The Prendergast Family

xx family crest

(Crest No. 15. Plate 69.)

THE Prendergast family is of Norman origin. When Richard de Clare, commonly called Strongbow, led the first Norman invaders to Ireland in 1169, his army was headed by Robert Fitzstephen, Myler Fitzhenry, Maurice Prendergast, and others. The Prendergasts obtained lands and settled in the present Counties of Cork, Clare, Limerick, and Waterford.

The Prendergasts were for many centuries following the invasion powerful chiefs, and many of them were noted for their prowess in battle. The seal of one of these chiefs, David Prendergast, who lived in the middle of the thirteenth century, still exists, as appears from an impression of it in the museum of the late Dr. Petrie, of Dublin. It bears his arms on a shield, and the legend is S. David de Prendergast.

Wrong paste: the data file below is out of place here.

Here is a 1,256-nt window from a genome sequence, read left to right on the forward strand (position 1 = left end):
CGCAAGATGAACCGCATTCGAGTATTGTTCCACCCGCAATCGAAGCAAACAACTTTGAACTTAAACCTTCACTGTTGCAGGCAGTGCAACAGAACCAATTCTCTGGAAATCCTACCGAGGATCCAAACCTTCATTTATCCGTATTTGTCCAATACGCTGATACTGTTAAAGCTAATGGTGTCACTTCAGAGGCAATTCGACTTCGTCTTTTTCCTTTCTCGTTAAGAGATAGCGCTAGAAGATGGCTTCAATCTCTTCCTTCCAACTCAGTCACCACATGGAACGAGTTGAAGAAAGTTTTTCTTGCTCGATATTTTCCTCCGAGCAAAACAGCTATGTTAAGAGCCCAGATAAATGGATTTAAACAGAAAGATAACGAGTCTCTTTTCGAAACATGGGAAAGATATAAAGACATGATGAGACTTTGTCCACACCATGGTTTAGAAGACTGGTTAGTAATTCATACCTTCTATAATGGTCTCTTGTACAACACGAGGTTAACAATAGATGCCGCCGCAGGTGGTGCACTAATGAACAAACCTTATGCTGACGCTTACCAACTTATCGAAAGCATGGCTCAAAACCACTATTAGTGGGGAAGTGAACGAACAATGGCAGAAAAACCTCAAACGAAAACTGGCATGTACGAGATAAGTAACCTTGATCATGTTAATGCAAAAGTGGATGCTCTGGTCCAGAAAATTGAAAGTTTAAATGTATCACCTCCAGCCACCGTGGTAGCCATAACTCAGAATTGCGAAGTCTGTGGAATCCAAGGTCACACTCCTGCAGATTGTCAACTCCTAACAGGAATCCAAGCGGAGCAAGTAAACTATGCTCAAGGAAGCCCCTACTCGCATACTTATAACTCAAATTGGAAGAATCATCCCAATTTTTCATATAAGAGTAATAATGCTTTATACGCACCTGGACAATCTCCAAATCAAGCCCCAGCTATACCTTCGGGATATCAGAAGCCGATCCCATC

The Rev. Patrick Prendergast, who was known as “The Lord Abbot,” was the last abbot of the abbey of Cong, where he died and was interred in 1829, at the advanced age of eighty-eight. He kept for years in a cupboard in his little room the famous Cross of Cong, the richly-decorated shrine, said to contain a tooth of St. Patrick, which the Saint on the occasion of one of his visitations to Northern Connaught gave to Bishop Bronius when he founded the Church of Cassel-Irra, and a piece of stained linen said to have been dipped in the blood of Charles the First after his execution at Whitehall. This relic was supposed to possess the power of curing the king’s evil, and hundreds of afflicted persons came to be touched with it. This is said to be the last instance when this curious rite was exercised in the British Isles.

Among the best known of this family in latter times is the late John P. Prendergast, the Irish historian, author of “The Cromwellian Settlement of Ireland” and other valuable works.